• Divine Power should be interesting, but my group doesn't play many divine characters. Even when one is present, it is usually an NPC filling in as a healer. I can say that I liked reading the history for the Raven Queen. I hadn't seen her origins fleshed out before now, and while the story neither excites me nor disgusts me (indifference might be the word I'm looking for here), it is good to see more details.
New stuff is always cool... and with retraining, new stuff is even cooler because you might not need to roll up a new character to use it.

Monday, May 4, 2009

Success with Pen and Paper Games

I've never been much of a convention kind of guy, and normally when I'm around the local gaming store I'm there for Magic: The Gathering. For these reasons, and maybe some others I failed to mention, I have never played a D&D game with people I didn't already know. When I first cut my teeth as a DM, I was in sixth grade and the guys I gamed with were friends from school, but even then we had usually played sports together before we played D&D together. Since that group dissolved, the majority of the players at my table have been family.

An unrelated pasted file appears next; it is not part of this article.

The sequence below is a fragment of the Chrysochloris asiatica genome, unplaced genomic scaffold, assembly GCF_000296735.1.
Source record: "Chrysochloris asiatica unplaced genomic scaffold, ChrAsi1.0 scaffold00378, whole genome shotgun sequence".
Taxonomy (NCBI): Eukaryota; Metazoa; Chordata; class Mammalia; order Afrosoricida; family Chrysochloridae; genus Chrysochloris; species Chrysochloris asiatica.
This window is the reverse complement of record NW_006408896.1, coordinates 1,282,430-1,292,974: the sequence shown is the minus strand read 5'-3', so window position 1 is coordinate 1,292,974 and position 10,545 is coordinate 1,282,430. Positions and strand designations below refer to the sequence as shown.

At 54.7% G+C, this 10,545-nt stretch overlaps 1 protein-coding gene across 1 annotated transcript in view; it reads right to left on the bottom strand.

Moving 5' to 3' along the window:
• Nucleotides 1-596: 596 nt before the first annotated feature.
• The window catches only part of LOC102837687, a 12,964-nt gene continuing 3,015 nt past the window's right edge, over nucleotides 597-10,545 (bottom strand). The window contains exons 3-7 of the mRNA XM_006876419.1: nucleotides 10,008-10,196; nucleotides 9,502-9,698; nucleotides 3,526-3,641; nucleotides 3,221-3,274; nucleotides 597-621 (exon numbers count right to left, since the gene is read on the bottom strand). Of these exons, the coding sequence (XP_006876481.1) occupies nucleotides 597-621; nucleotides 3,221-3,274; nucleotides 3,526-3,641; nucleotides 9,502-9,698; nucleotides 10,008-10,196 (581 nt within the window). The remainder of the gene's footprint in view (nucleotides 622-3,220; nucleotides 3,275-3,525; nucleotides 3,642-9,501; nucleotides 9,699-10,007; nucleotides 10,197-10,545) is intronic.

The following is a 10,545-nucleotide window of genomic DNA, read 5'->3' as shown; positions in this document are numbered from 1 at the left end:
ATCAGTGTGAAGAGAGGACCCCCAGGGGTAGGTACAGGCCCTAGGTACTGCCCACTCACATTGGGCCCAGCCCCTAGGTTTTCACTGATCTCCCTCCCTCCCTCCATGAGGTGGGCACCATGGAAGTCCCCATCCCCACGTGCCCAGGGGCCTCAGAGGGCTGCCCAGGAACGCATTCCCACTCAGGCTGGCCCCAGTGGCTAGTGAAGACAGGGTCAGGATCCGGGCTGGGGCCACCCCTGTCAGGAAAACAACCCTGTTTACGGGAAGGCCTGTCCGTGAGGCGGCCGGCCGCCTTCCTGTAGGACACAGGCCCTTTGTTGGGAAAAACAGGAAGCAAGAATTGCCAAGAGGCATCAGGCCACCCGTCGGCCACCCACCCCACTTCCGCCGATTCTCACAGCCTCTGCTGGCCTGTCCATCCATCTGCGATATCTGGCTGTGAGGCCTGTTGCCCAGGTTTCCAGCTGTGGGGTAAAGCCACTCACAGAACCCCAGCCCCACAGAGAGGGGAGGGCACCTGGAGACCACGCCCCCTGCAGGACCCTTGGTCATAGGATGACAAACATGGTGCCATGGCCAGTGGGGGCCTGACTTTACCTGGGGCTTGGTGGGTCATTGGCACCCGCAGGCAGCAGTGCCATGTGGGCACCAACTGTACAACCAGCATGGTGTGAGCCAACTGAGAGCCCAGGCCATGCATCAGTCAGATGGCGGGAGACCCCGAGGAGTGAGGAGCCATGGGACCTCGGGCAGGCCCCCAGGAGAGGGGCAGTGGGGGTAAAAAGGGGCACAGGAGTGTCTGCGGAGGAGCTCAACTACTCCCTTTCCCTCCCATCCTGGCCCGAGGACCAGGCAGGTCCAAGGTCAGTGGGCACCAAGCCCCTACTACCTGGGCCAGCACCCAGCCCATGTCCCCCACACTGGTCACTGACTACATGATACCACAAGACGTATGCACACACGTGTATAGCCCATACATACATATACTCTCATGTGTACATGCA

It looks like I might soon break that streak, though. I joined penandpapergames.com several months ago and created a profile, never thinking that anyone would pay much attention to me. However, just recently I received a PM from another member about a 4E game starting up a half-hour or so away from home and I jumped on the opportunity.

I'm still trying to decide what to play. I've recently been on a dwarf kick, but I have very few decent looking dwarf minis to choose from. I might go with one of the character ideas from one of my old posts (Talon Ebonblade, Bofin Battlesinger, Moro Dwor, or Tilloch Blayder), but I might just go with something very simple and straightforward since this group hasn't played 4E before. Maybe a dwarf warlord?

Either way, I'm excited...